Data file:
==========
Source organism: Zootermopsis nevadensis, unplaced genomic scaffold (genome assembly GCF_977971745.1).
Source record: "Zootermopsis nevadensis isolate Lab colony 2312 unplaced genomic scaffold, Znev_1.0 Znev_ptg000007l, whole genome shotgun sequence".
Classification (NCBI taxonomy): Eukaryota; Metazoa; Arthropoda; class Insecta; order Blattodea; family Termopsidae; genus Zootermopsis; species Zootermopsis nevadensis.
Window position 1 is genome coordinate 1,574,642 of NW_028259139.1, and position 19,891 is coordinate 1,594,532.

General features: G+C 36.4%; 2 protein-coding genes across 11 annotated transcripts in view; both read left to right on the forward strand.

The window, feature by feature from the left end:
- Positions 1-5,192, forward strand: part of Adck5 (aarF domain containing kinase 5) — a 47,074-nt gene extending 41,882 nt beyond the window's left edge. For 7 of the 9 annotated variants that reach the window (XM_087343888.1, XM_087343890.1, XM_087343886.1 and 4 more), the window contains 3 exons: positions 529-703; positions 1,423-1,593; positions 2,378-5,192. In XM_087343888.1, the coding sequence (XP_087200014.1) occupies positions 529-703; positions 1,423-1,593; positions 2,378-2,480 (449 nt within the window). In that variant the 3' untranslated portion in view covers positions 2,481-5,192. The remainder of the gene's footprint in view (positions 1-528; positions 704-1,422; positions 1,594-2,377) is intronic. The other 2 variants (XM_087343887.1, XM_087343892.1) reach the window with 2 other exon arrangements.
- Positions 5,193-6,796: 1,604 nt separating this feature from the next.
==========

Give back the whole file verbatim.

Source organism: Zootermopsis nevadensis, unplaced genomic scaffold (genome assembly GCF_977971745.1).
Source record: "Zootermopsis nevadensis isolate Lab colony 2312 unplaced genomic scaffold, Znev_1.0 Znev_ptg000007l, whole genome shotgun sequence".
Classification (NCBI taxonomy): Eukaryota; Metazoa; Arthropoda; class Insecta; order Blattodea; family Termopsidae; genus Zootermopsis; species Zootermopsis nevadensis.
Window position 1 is genome coordinate 1,574,642 of NW_028259139.1, and position 19,891 is coordinate 1,594,532.

General features: G+C 36.4%; 2 protein-coding genes across 11 annotated transcripts in view; both read left to right on the forward strand.

The window, feature by feature from the left end:
- Positions 1-5,192, forward strand: part of Adck5 (aarF domain containing kinase 5) — a 47,074-nt gene extending 41,882 nt beyond the window's left edge. For 7 of the 9 annotated variants that reach the window (XM_087343888.1, XM_087343890.1, XM_087343886.1 and 4 more), the window contains 3 exons: positions 529-703; positions 1,423-1,593; positions 2,378-5,192. In XM_087343888.1, the coding sequence (XP_087200014.1) occupies positions 529-703; positions 1,423-1,593; positions 2,378-2,480 (449 nt within the window). In that variant the 3' untranslated portion in view covers positions 2,481-5,192. The remainder of the gene's footprint in view (positions 1-528; positions 704-1,422; positions 1,594-2,377) is intronic. The other 2 variants (XM_087343887.1, XM_087343892.1) reach the window with 2 other exon arrangements.
- Positions 5,193-6,796: 1,604 nt separating this feature from the next.